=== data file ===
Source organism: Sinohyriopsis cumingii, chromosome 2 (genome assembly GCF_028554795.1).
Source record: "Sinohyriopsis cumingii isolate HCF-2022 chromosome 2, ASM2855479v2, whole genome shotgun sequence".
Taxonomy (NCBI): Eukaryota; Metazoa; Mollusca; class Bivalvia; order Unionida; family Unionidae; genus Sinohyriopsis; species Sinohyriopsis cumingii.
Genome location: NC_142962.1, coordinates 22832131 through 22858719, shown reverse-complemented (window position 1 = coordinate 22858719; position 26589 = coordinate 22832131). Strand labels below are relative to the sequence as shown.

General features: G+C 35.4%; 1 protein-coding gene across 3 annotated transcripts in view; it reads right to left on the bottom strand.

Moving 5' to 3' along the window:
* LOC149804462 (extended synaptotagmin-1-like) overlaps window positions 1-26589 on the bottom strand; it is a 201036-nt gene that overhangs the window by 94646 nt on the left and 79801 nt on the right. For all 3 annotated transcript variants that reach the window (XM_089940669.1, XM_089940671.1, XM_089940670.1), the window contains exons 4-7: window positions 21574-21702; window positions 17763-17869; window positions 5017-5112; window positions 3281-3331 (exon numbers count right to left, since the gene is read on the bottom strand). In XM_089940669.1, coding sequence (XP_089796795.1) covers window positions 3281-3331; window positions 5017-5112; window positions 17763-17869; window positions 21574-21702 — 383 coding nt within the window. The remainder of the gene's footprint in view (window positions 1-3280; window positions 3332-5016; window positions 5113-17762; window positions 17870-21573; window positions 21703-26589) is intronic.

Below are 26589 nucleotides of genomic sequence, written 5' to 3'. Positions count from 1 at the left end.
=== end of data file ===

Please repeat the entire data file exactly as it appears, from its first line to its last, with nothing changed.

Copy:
Source organism: Sinohyriopsis cumingii, chromosome 2 (genome assembly GCF_028554795.1).
Source record: "Sinohyriopsis cumingii isolate HCF-2022 chromosome 2, ASM2855479v2, whole genome shotgun sequence".
Taxonomy (NCBI): Eukaryota; Metazoa; Mollusca; class Bivalvia; order Unionida; family Unionidae; genus Sinohyriopsis; species Sinohyriopsis cumingii.
Genome location: NC_142962.1, coordinates 22832131 through 22858719, shown reverse-complemented (window position 1 = coordinate 22858719; position 26589 = coordinate 22832131). Strand labels below are relative to the sequence as shown.

General features: G+C 35.4%; 1 protein-coding gene across 3 annotated transcripts in view; it reads right to left on the bottom strand.

Moving 5' to 3' along the window:
* LOC149804462 (extended synaptotagmin-1-like) overlaps window positions 1-26589 on the bottom strand; it is a 201036-nt gene that overhangs the window by 94646 nt on the left and 79801 nt on the right. For all 3 annotated transcript variants that reach the window (XM_089940669.1, XM_089940671.1, XM_089940670.1), the window contains exons 4-7: window positions 21574-21702; window positions 17763-17869; window positions 5017-5112; window positions 3281-3331 (exon numbers count right to left, since the gene is read on the bottom strand). In XM_089940669.1, coding sequence (XP_089796795.1) covers window positions 3281-3331; window positions 5017-5112; window positions 17763-17869; window positions 21574-21702 — 383 coding nt within the window. The remainder of the gene's footprint in view (window positions 1-3280; window positions 3332-5016; window positions 5113-17762; window positions 17870-21573; window positions 21703-26589) is intronic.

Below are 26589 nucleotides of genomic sequence, written 5' to 3'. Positions count from 1 at the left end.